The idea to put together this playlist came to me yesterday, after I had spotted this clip on Facebook. It shows John Fogerty and Billy Gibbons rocking out together to some Creedence Clearwater Revival and ZZ Top tunes to promote their upcoming Blues & Bayous Tour. While nothing is spontaneous here as it seems they want folks to believe, and I just wish they would have played more of each song than just the opening bars, hey, it’s still fun to watch these guys. And the thought of them doing a double-headliner that also will be right in my backyard sure as heck is very tempting!

I don’t want to pretend I’m a ZZ Top expert, but I have a good deal of their songs in my iTunes library – certainly more than enough material to inform this playlist. I think the first time these Texan rockers entered my radar screen was in 1983, when seemingly out of nowhere they were all the rage on the radio with songs like Gimme All You Lovin, Sharp Dressed Man and Legs. At the time, my parents didn’t have cable, which wasn’t as popular in Germany as in the U.S., so it wasn’t until much later that I also got to watch some of ZZ Top’s hilarious music videos, such as the rotating guitars in Legs!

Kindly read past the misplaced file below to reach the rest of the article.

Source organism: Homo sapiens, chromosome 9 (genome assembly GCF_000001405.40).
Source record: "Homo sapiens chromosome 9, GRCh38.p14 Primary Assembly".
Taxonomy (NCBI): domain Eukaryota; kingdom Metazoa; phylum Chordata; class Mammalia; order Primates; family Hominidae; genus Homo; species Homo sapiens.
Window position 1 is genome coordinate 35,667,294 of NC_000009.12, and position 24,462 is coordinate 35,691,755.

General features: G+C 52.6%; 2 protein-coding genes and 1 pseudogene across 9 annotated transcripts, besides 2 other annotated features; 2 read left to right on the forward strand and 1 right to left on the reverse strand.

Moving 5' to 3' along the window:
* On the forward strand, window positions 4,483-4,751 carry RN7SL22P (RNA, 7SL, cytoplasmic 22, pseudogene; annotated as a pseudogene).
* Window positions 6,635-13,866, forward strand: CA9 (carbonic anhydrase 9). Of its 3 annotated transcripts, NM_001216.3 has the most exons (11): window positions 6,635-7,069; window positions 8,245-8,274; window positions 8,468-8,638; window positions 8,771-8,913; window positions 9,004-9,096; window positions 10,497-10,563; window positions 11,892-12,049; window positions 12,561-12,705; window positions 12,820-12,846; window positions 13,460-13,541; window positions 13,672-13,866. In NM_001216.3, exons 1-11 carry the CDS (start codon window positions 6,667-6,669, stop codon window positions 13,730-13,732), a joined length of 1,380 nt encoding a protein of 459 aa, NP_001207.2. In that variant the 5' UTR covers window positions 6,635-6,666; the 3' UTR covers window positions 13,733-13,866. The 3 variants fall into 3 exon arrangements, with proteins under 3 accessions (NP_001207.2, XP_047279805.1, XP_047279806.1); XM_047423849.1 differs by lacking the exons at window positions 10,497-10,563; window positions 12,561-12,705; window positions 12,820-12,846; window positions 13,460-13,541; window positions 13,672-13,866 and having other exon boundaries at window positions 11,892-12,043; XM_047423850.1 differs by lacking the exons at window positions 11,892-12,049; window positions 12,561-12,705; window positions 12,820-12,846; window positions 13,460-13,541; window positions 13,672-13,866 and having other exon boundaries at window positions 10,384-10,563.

ZZ Top was formed 1969 in Houston, TX, when Gibbons (guitar), Lanier Greig (organ) and Dan Mitchell (drums) got together. That formation recorded the single Salt Lick but record companies weren’t receptive, and it didn’t go anywhere. Greig and Mitchell left shortly thereafter. In late 1969, bassist, keyboardist and co-vocalist Dusty Hill joined, replacing then-bassist Billy Ethridge. Hill subsequently introduced Gibbons to drummer Frank Beard with whom he had played in various other bands in the past. The classic line-up was in place and still is to this day, more than 45 years later – frankly, I don’t know of any other band that hasn’t changed its line-up over such a long time!

ZZ Top in 1975
ZZ Top in 1975, with Dusty Hill (left) and Billy Gibbons

Due to continued lack of interest from U.S. record companies, ZZ Top finally signed a contract with UK label London Records and released their debut album. Cleverly called ZZ Top’s First Album, the record appeared in January 1971. While it established the band’s blend of Blues, Boogie, Hard Rock and Southern Rock, it didn’t get much attention. The sophomore Rio Grande Mud from April 1972 entered the U.S. Billboard 200, peaking at no. 104 in June 1972, while the single Francine climbed to a respectable no. 69 on the Billboard Hot 100.